Handling a high ball to the backhand is a tough shot for a lot of players. However, the mechanics necessary for hitting a high ball are pretty similar to “normal” backhand mechanics. A backhand that is about waist high, for example.
To start, figure out what your tennis racket and arm relationship is at contact on a typical backhand. Your hitting-arm position. Take that racket and arm position and “raise it up.” Nothing changes other than raising your contact point. This applies for both a one-handed and two-handed backhand.
One thing that does change, however, is how you swing up to the tennis ball. On a high backhand, the racket doesn’t drop down as much as it would for a typical, “normal height” backhand.
At 1:25 in the video we watch Sacha Jones hitting two two-handed backhands: a normal backhand and a high backhand. The relationship between the tennis racket and her arms remain the same, regardless of the contact height.
At 1:50 in the video we back up her swing a little bit. You can see that, as she swings up to the tennis ball, her racket and hands don’t drop down as low on the high ball as they do on the normal backhand.
At 2:10 in the video we switch to Justin Gimelstob’s one-handed backhand. Just like Sacha Jones, Justin’s tennis racket and arm position relationship remains the same regardless of the height of his contact point. Also, when he swings up to the ball, his swing plane remains higher on the high ball.
- Posted on October 25, 2016
- Posted on August 20, 2016
- Posted on August 19, 2016
- Posted on August 18, 2016
- Posted on August 17, 2016
Before the course, my serve speed was at maximum 85 mph. After the course, I am serving around an incredible 105 mph. Before, I was suffering with a shoulder injury that was causing a lot of pain. After a couple hours of training, now I’m serving 20 mph faster, and I have no shoulder pain!Heitor’s FeedbackHeitor Durate from Brazil
My serve speed increased from 80 to 102 mph. Before taking the course my biggest serve challenge was getting the ball to drop down into the service box when I tried to serve hard. Dr. Kovacs demonstrated how to generate power using the lower body and how to transfer that power up through the body to the ball. Now the ball explodes off my racket and consistently spins down into the service box with room to spare.Perry Long’s FeedbackPerry Long From Toledo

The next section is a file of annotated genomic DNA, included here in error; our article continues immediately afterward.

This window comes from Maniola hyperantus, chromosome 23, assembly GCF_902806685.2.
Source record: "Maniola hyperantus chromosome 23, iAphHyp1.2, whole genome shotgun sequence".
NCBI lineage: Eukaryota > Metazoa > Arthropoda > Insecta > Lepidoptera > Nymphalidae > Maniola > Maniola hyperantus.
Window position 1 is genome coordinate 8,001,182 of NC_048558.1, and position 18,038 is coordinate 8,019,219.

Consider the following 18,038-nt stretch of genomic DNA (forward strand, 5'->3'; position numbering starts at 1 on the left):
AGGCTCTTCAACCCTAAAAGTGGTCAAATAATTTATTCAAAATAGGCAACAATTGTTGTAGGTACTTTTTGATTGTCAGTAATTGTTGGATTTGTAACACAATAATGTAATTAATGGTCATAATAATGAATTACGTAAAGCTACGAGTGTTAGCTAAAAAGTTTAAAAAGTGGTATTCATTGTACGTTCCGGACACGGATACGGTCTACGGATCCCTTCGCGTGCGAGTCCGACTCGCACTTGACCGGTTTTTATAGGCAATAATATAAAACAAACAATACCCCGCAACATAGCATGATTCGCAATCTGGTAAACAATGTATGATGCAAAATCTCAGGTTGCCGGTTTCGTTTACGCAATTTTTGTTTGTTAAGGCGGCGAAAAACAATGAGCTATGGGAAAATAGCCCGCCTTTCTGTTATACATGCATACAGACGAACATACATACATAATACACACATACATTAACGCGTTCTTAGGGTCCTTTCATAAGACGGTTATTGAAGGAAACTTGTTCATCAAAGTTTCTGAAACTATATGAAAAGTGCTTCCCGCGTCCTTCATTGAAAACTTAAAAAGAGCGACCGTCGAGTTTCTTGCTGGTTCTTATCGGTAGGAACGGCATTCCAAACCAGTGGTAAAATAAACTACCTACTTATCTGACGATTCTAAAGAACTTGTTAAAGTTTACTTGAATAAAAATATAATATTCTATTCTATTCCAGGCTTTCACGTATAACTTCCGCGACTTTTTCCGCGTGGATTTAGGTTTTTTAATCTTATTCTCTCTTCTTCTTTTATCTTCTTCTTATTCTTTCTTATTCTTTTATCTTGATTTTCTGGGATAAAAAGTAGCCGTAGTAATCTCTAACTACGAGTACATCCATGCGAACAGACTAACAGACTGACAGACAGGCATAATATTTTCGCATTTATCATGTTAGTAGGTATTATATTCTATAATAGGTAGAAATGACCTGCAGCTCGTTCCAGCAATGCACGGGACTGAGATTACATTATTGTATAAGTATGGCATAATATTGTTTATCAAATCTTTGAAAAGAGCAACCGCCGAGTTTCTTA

Bob, Mike and Will's course really revealed the secrets to successful doubles play at the rec level. The drills are all designed to develop consistency and reduce on-court errors. Once in a match situation, Bob and Mike show you the keys to good court positioning, positive partner to partner communication, and the proper match mindset. These things have helped me up my USTA playing level on the doubles court. p.s. Plus it's so amusing to watch Bob and Mike work on court with Will, who looks like he could be their kid brother (ha ha!). Will's the best and his courses are always first rate!John Malanga’s FeedbackJohn Malanga
The Fuzzy Yellow Balls course with the Bryan Bros has been the single biggest factor in my rise as a doubles player. Within the last three years I went from line 3 on the 4th team in our club to line 2 on the top team in the club, in the best league in the county. It is hard to improve your stroke play very significantly, but you can dramatically improve your mental game vs. your opponents. Most of them don't know they can learn more about the game. The Bryan Bros course is my secret weapon, really practical advice, from the top doubles team of all time. And, it is very easy to learn the way Will edits the course into 10 or 15 minute videos. Watch one a day and you're win percentage will go way up.Jay Berkowitz’s FeedbackJay Berkowitz